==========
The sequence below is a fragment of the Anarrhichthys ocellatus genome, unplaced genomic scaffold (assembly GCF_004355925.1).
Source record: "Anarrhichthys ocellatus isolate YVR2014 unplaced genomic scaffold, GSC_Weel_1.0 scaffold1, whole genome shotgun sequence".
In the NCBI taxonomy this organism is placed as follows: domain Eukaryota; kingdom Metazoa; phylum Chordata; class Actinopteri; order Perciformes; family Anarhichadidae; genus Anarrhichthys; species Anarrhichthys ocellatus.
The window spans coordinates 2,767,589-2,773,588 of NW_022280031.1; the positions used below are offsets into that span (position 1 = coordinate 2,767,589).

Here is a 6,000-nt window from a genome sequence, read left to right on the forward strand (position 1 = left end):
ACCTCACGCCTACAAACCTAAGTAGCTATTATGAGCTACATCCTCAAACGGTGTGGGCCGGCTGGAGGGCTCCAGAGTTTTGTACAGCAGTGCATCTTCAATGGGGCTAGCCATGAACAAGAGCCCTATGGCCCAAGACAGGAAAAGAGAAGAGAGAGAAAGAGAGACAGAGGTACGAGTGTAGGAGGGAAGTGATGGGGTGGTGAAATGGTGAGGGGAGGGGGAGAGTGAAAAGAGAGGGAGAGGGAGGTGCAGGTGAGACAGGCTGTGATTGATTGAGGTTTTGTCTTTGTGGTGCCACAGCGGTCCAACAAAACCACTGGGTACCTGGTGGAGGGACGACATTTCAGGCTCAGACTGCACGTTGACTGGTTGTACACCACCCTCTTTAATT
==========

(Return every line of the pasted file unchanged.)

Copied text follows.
The sequence below is a fragment of the Anarrhichthys ocellatus genome, unplaced genomic scaffold (assembly GCF_004355925.1).
Source record: "Anarrhichthys ocellatus isolate YVR2014 unplaced genomic scaffold, GSC_Weel_1.0 scaffold1, whole genome shotgun sequence".
In the NCBI taxonomy this organism is placed as follows: domain Eukaryota; kingdom Metazoa; phylum Chordata; class Actinopteri; order Perciformes; family Anarhichadidae; genus Anarrhichthys; species Anarrhichthys ocellatus.
The window spans coordinates 2,767,589-2,773,588 of NW_022280031.1; the positions used below are offsets into that span (position 1 = coordinate 2,767,589).

Here is a 6,000-nt window from a genome sequence, read left to right on the forward strand (position 1 = left end):
ACCTCACGCCTACAAACCTAAGTAGCTATTATGAGCTACATCCTCAAACGGTGTGGGCCGGCTGGAGGGCTCCAGAGTTTTGTACAGCAGTGCATCTTCAATGGGGCTAGCCATGAACAAGAGCCCTATGGCCCAAGACAGGAAAAGAGAAGAGAGAGAAAGAGAGACAGAGGTACGAGTGTAGGAGGGAAGTGATGGGGTGGTGAAATGGTGAGGGGAGGGGGAGAGTGAAAAGAGAGGGAGAGGGAGGTGCAGGTGAGACAGGCTGTGATTGATTGAGGTTTTGTCTTTGTGGTGCCACAGCGGTCCAACAAAACCACTGGGTACCTGGTGGAGGGACGACATTTCAGGCTCAGACTGCACGTTGACTGGTTGTACACCACCCTCTTTAATT